I don’t consider myself a poet. In fact, most of my writing friends write novels, picture books, or nonfiction – not poetry. So I find it funny that of the four Utah Poets Laureate we’ve had since the position was created in 1997, I’ve known or met all of them. And what’s more, I’ve even known a national Poet Laureate Consultant in Poetry to the Library of Congress – I took a course from Mark Strand when he was a professor at the University of Utah many years ago. (You know how they say everyone has a crush on a professor at some point in their college career? That voice, those eyes, his poetry – yeah. He was pretty crush-worthy at the time.)
Anyway, on Saturday I had the opportunity to participate in a short poetry workshop led by our current Utah Poet Laureate, Lance Larsen.
|Me, receiving my first-place award for a YA novel
in the annual Utah Writing Competition.
Photo courtesy of Utah Div. of Arts & Museums
The workshop was part of the festivities planned around the award ceremony for this year’s Utah Writing Competition, hosted by the Utah Division of Arts and Museums (formerly the Utah Arts Council). Many of the other competition winners apparently decided to only show up for the award ceremony itself. But I jumped at the chance to immerse myself in poetry for an hour, even if whatever I scribbled might be deemed crap by even the least savvy third-grader in my neighborhood.
I had actually met Lance Larsen many years ago when he was part of the faculty at a writing conference I was helping organize. But this time, I had no official duties (other than to receive a first-place prize for my YA novel and to get my photo snapped – that was stressful enough), so I was able to sit, pen in hand, and enjoy Lance’s workshop.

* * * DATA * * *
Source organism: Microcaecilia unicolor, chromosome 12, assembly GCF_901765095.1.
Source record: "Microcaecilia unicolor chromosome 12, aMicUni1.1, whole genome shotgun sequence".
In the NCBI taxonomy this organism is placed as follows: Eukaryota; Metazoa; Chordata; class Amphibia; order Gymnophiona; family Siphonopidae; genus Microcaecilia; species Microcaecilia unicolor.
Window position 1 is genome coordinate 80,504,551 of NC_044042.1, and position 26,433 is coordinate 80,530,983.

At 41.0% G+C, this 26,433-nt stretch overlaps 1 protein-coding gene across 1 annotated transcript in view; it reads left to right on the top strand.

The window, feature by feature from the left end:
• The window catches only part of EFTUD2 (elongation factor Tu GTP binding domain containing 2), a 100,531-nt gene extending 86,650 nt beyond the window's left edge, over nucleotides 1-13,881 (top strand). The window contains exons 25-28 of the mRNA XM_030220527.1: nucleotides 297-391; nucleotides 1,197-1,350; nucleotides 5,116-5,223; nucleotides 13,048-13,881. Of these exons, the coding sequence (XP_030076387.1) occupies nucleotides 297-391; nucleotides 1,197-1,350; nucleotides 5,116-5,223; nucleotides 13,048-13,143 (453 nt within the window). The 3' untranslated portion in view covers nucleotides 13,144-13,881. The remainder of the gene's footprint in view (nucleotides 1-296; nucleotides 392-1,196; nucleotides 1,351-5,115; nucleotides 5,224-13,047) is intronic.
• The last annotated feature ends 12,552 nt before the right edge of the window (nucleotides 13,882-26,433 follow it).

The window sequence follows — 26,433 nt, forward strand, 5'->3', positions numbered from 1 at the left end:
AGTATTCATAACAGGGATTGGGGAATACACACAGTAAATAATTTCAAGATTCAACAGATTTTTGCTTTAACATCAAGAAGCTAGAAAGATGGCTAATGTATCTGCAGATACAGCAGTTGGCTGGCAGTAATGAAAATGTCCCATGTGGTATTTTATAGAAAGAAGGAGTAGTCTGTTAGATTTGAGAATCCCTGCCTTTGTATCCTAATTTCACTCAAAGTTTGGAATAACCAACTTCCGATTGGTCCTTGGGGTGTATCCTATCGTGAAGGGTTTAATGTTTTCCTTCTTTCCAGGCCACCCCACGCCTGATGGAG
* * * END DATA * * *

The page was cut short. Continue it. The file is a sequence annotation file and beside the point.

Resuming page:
I’m a huge fan of sharpening my writing chops by exploring “out-of-my-comfort-zone” writing styles. After all these years of writing and freelancing, I’ve learned that every type of writing, no matter how mundane or how far afield it may seem, strengthens me as a writer. Reading and writing poetry reawakens my ear to rhythm and my eye to color. Technical writing makes my prose tighter and more succinct. Fiction writing brings better story-telling aspects to my nonfiction articles. Experimental exercises in any genre stretch my boundaries and tap into my creative well.
So on Saturday, Lance had me struggling to describe the word “betrayal” without talking about betrayal. And channeling a seabird. And exploring the structure of repetition. (All that in a single hour, mind you.)
Poetry forces me to examine language (mine, yours, anyone’s) under a microscope. Or perhaps it’s more like cooking, where I try to heat and stir my words until they’ve produced a highly concentrated, richly flavored reduction – an essence of thought and emotion, rather than a full meal of story.
At the end of the workshop, I felt like a kid who’d just spent an hour diving into an overflowing toy box. And even more surprising, I found that one of the characters in my new novel was gleefully taking over my pen and putting his own voice onto the page for me.
Even though I don’t consider myself a poet, I do consider myself a writer. And that means I owe a debt of gratitude to Lance and poets like him who knock me out of my well-worn ruts every now and then to remind me that language is more than a tool. It’s a playground.
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